With several indices corroborating South Asia as the worst environmental performer and sufferer, a prudent outlook is imperative to avoid further degradation
South Asia is the hardest-hit region of the world under devastation by environmental degradation triggering climate change. India is the largest in size, both in the geographical area and population, and therefore, has the largest share of the human suffering. Environmental Performance Index (EPI) shows that out of the five bottom-ranking countries in the world, three are from South Asia: Bangladesh at 179th, India at 177th, and Nepal at 176th. Pakistan's performance is also very bad which ranks at 169th. Only Sri Lanka is better placed at 70th rank. No wonder, the whole region is reeling under the vagaries of climate coupled with unsafe air and water.
A recent working paper of Asian Development Bank (ADB) on environmental performance in Asia says that Asia as a whole shows rather unsatisfactory performance – the second-lowest EPI score among regions at 50, lower than the world average of 56. Environmental Health Index (HLT) level is assessed at 49, which is 21 per cent lower than the world average of 62. In comparison, the region of Europe and North America, where a large number of developed nations are located, has achieved an HLT of 93, nearly double that of Asia. Low performance in environmental health indicates greater risks that the population in Asia is exposed to on average in terms of polluted air, water, and excessive heavy metal exposure.
In South Asia, India's EPI in 2018 was only at 30.57 which was a degradation of 0.01 per cent in the last decade, making it the second-worst performing country in the region only after Bangladesh. Bangladesh has improved its performance by 0.67 per cent, though its EPI is worst in the region at 29.56. The best-performing country in the region is Sri Lanka which improved its performance by 1.24 per cent, scoring 60.61 on EPI.
South Asian countries also performed badly in regard to environmental health (HLT). India is the worst performer which scored only 9.32 in 2018 though the country was able to improve it by 5.69 per cent. Sri Lanka was the best performer which scored 64.70 but could improve only 0.76 per cent in the last decade. Nepal and Bangladesh performed only a little better than India, scoring only 10.54 and 11.96. Pakistan is improving by a decadal improvement rate of only 1.51 per cent with a score of only 16.80.
The paper said that low performance in environmental health is the major contributor to the laggard countries' bottom ranking mostly in South Asia. The HLT index for Bangladesh, India, and Nepal were all assessed to be around 10, which is over 80 per cent lower than the world average of 62. The EPI report highlights air quality as a particularly problematic area. For example, in India, it is estimated that exposure to air pollution caused 1.24 million deaths in 2017, which were 12.5 per cent of the total deaths. In this sense, air quality deterioration is triggering a severe public health crisis that demands urgent actions.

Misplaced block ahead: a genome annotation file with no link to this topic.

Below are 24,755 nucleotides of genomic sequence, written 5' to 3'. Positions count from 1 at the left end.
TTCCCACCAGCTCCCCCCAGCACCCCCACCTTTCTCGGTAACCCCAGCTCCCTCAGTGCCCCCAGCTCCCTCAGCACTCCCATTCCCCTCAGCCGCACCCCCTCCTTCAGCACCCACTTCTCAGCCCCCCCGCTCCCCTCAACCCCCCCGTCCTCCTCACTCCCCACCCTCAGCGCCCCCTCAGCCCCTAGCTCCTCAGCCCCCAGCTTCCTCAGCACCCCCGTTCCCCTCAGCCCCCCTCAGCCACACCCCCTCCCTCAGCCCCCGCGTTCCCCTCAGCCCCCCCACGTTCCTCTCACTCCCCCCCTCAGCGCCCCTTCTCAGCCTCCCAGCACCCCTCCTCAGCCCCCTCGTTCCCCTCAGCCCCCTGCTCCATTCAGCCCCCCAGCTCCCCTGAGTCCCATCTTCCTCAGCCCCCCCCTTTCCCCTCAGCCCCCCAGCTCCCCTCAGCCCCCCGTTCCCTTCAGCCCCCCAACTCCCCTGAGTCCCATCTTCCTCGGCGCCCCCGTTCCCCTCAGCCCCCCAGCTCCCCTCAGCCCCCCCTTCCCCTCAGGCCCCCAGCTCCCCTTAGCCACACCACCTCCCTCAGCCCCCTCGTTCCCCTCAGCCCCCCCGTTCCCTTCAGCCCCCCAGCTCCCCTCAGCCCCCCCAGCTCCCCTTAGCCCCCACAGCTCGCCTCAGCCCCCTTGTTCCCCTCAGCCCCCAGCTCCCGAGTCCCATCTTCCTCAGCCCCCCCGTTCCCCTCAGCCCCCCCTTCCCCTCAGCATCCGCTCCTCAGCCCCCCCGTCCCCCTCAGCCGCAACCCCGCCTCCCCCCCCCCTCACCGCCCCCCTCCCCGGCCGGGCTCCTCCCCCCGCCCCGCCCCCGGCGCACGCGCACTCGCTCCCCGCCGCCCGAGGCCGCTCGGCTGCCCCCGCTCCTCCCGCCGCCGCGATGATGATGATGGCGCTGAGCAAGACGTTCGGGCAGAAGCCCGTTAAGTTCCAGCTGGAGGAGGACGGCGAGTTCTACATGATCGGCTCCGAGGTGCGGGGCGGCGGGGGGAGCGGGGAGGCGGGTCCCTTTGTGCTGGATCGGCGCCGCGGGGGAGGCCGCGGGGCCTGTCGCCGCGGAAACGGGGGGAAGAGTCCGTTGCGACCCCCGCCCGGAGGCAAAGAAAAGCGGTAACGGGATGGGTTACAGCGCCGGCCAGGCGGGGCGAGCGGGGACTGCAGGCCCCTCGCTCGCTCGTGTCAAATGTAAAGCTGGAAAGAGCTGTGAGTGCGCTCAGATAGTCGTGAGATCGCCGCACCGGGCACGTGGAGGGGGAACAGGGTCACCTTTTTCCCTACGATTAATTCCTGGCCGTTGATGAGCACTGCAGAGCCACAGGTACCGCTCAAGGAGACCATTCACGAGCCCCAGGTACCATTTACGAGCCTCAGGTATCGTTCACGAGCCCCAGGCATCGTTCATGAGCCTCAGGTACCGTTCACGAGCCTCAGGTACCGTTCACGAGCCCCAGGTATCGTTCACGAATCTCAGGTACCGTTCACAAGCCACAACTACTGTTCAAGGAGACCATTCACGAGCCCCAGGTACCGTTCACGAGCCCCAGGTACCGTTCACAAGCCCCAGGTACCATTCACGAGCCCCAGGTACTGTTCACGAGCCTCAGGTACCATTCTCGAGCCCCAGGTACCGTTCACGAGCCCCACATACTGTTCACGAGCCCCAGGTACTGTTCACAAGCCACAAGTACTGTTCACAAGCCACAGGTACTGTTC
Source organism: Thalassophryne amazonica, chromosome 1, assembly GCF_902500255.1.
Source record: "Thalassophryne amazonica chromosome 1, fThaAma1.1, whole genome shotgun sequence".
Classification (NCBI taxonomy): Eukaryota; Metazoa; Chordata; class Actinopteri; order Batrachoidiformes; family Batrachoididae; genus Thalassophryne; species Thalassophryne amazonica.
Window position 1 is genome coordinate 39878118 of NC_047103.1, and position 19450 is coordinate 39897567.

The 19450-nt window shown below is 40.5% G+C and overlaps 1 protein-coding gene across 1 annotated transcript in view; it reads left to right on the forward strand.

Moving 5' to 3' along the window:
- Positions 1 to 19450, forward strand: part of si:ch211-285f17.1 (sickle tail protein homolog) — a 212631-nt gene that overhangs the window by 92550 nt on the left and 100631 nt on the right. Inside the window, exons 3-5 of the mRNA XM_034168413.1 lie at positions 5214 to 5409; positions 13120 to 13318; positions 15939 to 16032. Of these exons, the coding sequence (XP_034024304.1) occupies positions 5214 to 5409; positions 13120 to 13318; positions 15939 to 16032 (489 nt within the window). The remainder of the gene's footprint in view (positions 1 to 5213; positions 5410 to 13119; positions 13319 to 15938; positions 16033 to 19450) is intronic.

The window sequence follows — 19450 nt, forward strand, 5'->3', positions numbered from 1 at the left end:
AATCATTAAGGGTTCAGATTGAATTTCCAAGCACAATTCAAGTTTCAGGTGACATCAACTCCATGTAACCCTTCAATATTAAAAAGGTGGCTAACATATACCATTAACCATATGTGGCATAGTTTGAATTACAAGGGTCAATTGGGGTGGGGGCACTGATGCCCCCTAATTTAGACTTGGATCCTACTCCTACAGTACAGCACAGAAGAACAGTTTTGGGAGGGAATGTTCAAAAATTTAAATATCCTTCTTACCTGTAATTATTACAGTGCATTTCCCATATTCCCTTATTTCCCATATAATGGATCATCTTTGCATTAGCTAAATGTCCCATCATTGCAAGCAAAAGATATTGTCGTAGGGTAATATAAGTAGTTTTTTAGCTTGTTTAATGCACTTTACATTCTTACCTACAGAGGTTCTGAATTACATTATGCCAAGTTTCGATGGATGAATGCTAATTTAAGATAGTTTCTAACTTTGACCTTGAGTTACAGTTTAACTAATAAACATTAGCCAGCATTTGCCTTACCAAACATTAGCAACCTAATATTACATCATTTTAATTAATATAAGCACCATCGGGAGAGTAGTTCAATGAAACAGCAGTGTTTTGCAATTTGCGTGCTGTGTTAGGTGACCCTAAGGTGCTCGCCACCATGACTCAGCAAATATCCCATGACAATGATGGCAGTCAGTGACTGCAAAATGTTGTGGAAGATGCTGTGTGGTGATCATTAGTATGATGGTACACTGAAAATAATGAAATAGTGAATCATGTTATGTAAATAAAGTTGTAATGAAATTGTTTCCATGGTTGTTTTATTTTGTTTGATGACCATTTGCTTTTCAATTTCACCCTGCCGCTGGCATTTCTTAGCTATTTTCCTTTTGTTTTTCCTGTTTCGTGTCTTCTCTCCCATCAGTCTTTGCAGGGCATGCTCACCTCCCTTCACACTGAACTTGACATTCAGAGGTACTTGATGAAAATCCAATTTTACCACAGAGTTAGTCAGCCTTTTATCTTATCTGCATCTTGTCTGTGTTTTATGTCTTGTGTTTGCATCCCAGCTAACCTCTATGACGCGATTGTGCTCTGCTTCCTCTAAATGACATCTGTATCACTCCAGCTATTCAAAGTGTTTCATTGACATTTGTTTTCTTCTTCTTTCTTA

Countries in Asia received a relatively better assessment on ecosystem vitality, as the regional average Ecosystem Vitality Index (ECO) score of 51 is only slightly lower than the world average level of 53. Despite a much smaller gap with leading countries, Asia has been still ranked the third-lowest region in terms of ecosystem vitality, which indicates considerable room for continuing regional sustainability endeavours.
In South Asia, Bangladesh is the worst-performing country with ECO score on 41.29, though the country has improved its performance by 0.01 per cent in the last decade. India is performing only a little better scoring 44.74
but has been degrading in the last ten years by 0.58 per cent. Nepal is also degrading by 0.89 per cent but has a little better score at 45.38. Sri Lanka is the only country which scored 57.88 which is almost five per cent above the world average.
More than half of the Asian countries have seen their ECO decline or remain stagnant. Rapid industrialisation and economic growth in Asia over the past decade could be a major reason behind this trend. Increasing production activities, resource extraction, transportation, and consumption, all invariably impose burdens on the ecosystem and reduce vitality. A closer look at the carbon dioxide (CO2) emission profile of countries in Asia reveals that the atmospheric CO2 is the largest contributor to human-induced climate change, and is also the most heavily weighted component in calculating ECO.
Consistent with the trend of declining ecosystem vitality, CO2 emissions per capita has been on a constant rise for most Asian countries in the last 40 years. The highest per capita CO2 emission in India was only 0.58 ton in 1980 which has increased to 1.69 in the present decade. It is the highest in the region. However, the annualised growth rate for the country has declined from 5.4 per cent to 4.5 per cent. The annualised emission growth rate in Nepal is the highest at 6.5 per cent in the last decade. The best-performing country in the region is Sri Lanka that has been able to achieve a negative annualised growth rate of CO2 emission at minus 0.2 per cent in the last decade. All the countries in the region have substantially increased CO2 in terms of quantity, from two to four times and more.
Given the scenario, the worst-hit South Asian countries need to strike a fine balance between growth and environment to avoid devastation due to environmental degradation and climate change. There must be suitable changes in climate change laws and the adoption of cleaner technologies. Environmental governance should be improved to implement corrective measures. IPA
(The views expressed are strictly personal)
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